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Economic effects of supermarkets on producers

Supermarkets fail to pay farmers a fair share of retail prices.

Thousands of farmers and workers are forced to leave the industry each year because of the low prices they receive for their produce. Farmers′ organisations believe that a major contributory factor to this crisis in farming is the increasing buying power of supermarkets and their ability to squeeze suppliers. According to the 2000 Competition Commission Report the buying power of the major supermarkets actually means that ′the burden of cost increases in the supply chain has fallen disproportionately heavily on small suppliers such as farmers′.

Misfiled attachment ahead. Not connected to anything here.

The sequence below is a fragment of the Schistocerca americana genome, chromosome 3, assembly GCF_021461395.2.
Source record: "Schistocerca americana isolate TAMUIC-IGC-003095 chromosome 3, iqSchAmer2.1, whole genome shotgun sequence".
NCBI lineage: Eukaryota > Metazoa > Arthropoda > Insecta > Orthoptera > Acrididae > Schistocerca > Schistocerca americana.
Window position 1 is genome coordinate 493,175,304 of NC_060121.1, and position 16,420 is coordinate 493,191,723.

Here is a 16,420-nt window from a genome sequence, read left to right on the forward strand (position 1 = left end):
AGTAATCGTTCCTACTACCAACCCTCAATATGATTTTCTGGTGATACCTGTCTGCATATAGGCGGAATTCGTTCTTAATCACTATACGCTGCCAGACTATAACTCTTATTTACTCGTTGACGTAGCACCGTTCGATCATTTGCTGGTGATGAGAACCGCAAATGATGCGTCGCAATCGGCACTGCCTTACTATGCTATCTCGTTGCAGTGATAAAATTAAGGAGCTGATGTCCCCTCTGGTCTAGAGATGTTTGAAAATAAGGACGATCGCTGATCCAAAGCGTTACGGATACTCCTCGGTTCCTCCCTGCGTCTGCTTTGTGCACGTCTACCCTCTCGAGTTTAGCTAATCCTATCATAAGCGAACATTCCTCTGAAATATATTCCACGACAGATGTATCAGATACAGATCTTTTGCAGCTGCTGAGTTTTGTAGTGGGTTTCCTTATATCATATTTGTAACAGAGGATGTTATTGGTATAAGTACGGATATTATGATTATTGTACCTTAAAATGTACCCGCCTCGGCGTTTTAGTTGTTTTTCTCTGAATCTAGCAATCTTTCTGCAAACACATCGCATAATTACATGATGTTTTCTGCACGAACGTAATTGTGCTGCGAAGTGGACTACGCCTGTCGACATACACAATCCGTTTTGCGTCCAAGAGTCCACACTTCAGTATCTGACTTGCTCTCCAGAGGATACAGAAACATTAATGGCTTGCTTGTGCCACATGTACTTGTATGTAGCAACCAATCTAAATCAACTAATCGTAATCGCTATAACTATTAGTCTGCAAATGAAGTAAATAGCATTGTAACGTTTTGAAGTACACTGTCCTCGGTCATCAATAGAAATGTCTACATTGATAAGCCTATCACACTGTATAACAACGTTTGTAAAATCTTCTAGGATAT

Buying power.

Supermarket buying power means that a supermarket can obtain more favourable terms than other buyers. For example, the Competition Commission investigation revealed that Supermarkets consistently paid suppliers nearly 4% below the average price paid by other retailers. However when a supermarket squeezes its supplier, it merely reallocates profit margin from supplier to retailer and there should be no assumption that the retailer′s saving will be shared with consumers.

In the UK, The National Farmers′ Union (NFU) has called for the appointment of an independent ombudsman to oversee a ′significantly improved′ Supermarkets Code of Practice and ensure the supply chain is ′fair, transparent and sustainable′.